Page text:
On Sept 16th, we attended a meeting at St. Paul-St. Andrew church in Brooklyn where a few of us gathered to hear about the new Occupy Debit Card that is going to be launched. The dinner provided was great and we were able to hang around and meet more people, including Paster Michael. It was great to have gotten parking in Brooklyn close by the church. After the meeting we decided to head back to Manhattan to Zucotti Park to see if we might score a parking spot there overnight. We drove around for over an hour, with the help of a few occupiers who had jumped on board to navigate, but there was absolutely no where to park. In fact it was a real nightmare, as any parking we did find was only good until 7am which would leave us having to occupy the streets for a couple hours before the march would start.
Finally, we decided to go back to the church (this is one that was very instrumental in feeding and clothing people during Occupy Sandy), and take them up on their offer to allow us to park in front of the church, even though it said “no parking” they thought we’d be ok. But we were so tired by 1:40 am, I forgot to put something in the window to that affect so we ended up with a ticket for $60 given at 7:18 in the morning. We lingered there trying to figure out what to do, drive or take the transit? I decided we’d just drive into NY so we could take part in the march somehow. I had a feeling the cops were going to be numerous and in their usual authoritative state, so being able to be “on the streets” was a big draw for bringing the “V” into town. We’d also get a better view and the public got a better view of us. After arriving we had to circle the park a few times. Then an office (one of a kazillion) waved me to go forward when I was trying to go right. I only went about 100 ft before getting stuck behind a beer delivery truck that was double parked. After a few minutes waiting I turned the engine off.
The police were frantically trying to find the driver, to no avail. As I was sitting there a few of the police officers came over and started reading the posters on the side of the “V”. Some were being really bossy and I heard one mention “a search”. As soon as I head the word, I immediately told them (through the window) that I am considered a personal residence and they would need a search warrant, but I think they saw the “Pinsky attorney” sign stating that exact thing by the door, on the side of the “V”, and decided best to leave that one alone. A couple other cops started reading the posters and it was really cool to see them interested even, even if pretending not to be noticed. I decided to go talk to them after telling them “yes I was the owner, yes I was the driver”, I asked the one cop still reading (who appeared quite interested) if I could stay parked there (since I hadn’t any way to move) while I got a few pictures in the park. He said “Go do what you have to do” and smiled slightly while still trying to look tough. But he allowed me to stay parked, so I thought, there really are some good ones out there. I was elated as I skipped across to Zuccotti Park, where I was able to film and take pictures of the speakers and events taking place. A few people I knew saw me and after telling them the “V” was sitting right up the block, they wanted to see it.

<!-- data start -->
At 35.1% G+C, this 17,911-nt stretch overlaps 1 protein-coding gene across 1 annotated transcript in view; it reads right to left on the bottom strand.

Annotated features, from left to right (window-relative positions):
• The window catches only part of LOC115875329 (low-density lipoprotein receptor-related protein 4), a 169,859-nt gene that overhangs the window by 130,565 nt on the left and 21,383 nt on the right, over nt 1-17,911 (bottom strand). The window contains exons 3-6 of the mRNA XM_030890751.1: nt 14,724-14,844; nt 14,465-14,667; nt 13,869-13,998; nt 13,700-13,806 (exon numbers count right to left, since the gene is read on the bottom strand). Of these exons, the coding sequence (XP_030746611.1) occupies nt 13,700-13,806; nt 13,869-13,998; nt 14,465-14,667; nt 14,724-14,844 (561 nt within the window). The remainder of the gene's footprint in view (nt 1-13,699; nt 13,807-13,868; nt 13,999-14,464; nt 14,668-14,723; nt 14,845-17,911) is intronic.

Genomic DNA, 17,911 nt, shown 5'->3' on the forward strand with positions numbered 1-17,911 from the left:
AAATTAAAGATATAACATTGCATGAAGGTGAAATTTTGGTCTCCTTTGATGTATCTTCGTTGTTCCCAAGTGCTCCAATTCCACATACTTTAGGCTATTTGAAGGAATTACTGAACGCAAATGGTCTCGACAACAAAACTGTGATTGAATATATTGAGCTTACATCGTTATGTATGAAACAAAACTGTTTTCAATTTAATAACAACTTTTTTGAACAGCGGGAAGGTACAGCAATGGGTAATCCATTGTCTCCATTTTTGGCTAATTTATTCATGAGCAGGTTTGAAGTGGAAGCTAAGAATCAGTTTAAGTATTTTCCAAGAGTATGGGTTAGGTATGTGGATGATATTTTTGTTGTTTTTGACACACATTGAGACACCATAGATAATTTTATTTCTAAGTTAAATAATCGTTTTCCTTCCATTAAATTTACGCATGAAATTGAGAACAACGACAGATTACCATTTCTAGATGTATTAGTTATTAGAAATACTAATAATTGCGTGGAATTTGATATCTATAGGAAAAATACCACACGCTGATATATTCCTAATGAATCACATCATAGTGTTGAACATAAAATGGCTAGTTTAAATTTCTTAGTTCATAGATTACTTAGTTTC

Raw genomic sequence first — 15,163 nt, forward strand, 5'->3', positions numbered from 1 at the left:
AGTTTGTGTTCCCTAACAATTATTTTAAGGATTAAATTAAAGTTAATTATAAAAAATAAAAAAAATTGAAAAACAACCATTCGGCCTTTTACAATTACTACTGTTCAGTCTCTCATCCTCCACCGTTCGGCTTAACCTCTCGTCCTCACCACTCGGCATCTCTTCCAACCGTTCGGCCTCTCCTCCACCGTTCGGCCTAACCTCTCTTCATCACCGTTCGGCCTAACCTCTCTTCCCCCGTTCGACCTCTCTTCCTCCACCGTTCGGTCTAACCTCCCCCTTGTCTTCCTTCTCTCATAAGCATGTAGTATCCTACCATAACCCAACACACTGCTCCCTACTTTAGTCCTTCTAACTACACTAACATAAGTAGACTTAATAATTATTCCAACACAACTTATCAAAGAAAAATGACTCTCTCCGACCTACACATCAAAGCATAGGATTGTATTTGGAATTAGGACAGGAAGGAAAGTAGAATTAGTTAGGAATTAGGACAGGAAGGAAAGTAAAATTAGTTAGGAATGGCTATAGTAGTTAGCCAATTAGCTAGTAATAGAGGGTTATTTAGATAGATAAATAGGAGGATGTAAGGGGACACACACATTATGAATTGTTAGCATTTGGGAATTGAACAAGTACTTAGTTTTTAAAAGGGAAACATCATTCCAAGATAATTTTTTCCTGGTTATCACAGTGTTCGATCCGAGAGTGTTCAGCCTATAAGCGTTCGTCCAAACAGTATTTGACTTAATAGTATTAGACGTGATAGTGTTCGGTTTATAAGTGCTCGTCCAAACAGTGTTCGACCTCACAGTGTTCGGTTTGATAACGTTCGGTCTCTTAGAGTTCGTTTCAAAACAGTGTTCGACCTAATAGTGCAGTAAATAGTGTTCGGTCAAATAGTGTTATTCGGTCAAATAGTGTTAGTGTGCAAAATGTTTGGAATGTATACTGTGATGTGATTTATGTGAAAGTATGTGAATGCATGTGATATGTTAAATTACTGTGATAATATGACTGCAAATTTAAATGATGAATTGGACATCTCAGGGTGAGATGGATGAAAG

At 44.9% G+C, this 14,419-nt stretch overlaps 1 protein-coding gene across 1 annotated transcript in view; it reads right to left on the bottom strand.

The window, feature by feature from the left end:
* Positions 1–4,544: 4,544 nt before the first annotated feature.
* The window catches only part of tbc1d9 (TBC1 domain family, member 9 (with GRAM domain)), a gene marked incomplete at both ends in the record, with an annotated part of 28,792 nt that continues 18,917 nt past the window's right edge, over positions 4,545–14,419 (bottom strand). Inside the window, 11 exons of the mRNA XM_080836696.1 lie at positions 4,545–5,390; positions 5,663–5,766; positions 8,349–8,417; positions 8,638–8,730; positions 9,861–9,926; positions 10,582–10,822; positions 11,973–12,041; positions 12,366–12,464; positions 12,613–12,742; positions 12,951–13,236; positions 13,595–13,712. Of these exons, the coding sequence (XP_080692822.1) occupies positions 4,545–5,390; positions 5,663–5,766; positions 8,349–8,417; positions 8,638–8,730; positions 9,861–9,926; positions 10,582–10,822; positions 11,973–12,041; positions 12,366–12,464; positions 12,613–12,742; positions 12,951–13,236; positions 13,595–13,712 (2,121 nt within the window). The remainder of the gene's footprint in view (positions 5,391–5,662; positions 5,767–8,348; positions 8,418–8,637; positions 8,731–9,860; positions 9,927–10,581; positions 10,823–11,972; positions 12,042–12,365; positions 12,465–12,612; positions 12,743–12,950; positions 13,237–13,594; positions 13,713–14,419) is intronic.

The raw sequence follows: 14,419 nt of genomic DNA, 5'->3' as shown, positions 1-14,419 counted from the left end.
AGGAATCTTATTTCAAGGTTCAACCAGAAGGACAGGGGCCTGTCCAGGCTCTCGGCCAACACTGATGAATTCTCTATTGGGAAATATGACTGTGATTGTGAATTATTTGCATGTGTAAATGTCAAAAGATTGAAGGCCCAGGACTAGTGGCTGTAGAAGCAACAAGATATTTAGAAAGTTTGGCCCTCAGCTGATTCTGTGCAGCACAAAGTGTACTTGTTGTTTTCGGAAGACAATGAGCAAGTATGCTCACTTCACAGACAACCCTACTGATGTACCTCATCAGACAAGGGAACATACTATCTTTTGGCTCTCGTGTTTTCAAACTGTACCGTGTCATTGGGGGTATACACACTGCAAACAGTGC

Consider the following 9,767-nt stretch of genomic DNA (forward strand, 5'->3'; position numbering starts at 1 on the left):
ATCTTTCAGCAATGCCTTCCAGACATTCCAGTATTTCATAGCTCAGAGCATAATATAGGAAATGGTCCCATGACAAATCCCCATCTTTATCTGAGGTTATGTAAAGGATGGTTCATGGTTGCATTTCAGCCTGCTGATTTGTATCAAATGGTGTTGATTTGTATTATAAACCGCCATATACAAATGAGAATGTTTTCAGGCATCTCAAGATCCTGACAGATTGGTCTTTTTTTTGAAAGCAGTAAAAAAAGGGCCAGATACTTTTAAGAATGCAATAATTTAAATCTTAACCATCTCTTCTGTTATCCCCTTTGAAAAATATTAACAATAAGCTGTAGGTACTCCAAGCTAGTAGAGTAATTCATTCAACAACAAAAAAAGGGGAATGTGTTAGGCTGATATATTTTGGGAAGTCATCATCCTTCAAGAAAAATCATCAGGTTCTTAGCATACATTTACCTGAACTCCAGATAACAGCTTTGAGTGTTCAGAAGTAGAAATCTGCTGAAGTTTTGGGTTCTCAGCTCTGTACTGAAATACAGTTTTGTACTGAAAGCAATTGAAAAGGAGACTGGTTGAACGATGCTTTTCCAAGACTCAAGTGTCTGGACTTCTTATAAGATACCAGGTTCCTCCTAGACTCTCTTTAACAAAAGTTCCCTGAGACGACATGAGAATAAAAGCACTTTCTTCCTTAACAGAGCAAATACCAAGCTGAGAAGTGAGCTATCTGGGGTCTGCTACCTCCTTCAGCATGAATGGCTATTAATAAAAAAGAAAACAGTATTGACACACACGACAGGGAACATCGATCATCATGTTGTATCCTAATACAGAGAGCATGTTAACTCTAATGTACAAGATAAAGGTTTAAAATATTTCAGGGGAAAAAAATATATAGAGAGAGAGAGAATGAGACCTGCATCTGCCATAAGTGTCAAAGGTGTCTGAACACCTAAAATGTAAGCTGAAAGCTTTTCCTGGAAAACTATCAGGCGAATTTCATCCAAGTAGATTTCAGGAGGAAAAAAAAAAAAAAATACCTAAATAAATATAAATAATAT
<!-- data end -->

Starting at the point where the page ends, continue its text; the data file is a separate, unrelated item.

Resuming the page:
As we approached, I notice the “V” was now gone. Within seconds, I saw Lou driving down Cedar street (a very narrow street with food carts along it) along side the Park. It was really fun to film the “V” driving through these crazy streets and the cops expression when they saw it. Usually I’m driving so be a spectator was great. As I ran up Lou motioned me to take over driving. He said the “other” cop had told him to move when the beer truck finally moved. It must have really ticked them off to see us ” the People’s messages” sitting on the street like a huge billboard. I was happy, thinking how lucky we were to have gotten a visit, a tour and a chance to get noticed by a whole bunch of police….and I mean a bunch. Once again Bloomberg has turned his army on the civilians trying to get social and economic justice. The day turned into a show of force, with police in the hundreds. That was an obscene waste of resources. While in WA Square I approached a group of NYPD standing near the occupiers. I said wow…why so many police for a peaceful protest. I didn’t know screen printing and art was a terrorist act. I approached the man standing in a suit next to the cops with body language that said “I’m in charge” and said, wow…why so many cops?” He said, “Good thing I didn’t order it, then laughed. Which lead me to believe he did. Then he responded, “we never know how many of you are going to show up!” I said, “but it’s a peaceful and non-violent protest for social and economic rights of people. These people are asking for a better society. And, after visiting over 150 cities, the only time I saw violence was when it was instigated by the police.” To which he replied, “No it’s not and I have the scars to prove it.” and points to his stomach. Now, in all the cities visited I had never heard of a cop beat up! I know for a fact that had one been beaten it would have been all over the news. This cop is the reason there are problems at protests. This guy is delusional and a bully. What You’ll see from the pictures how many cops were out there. Who paid that bill I wonder? Oh, that’s right CHASE most likely!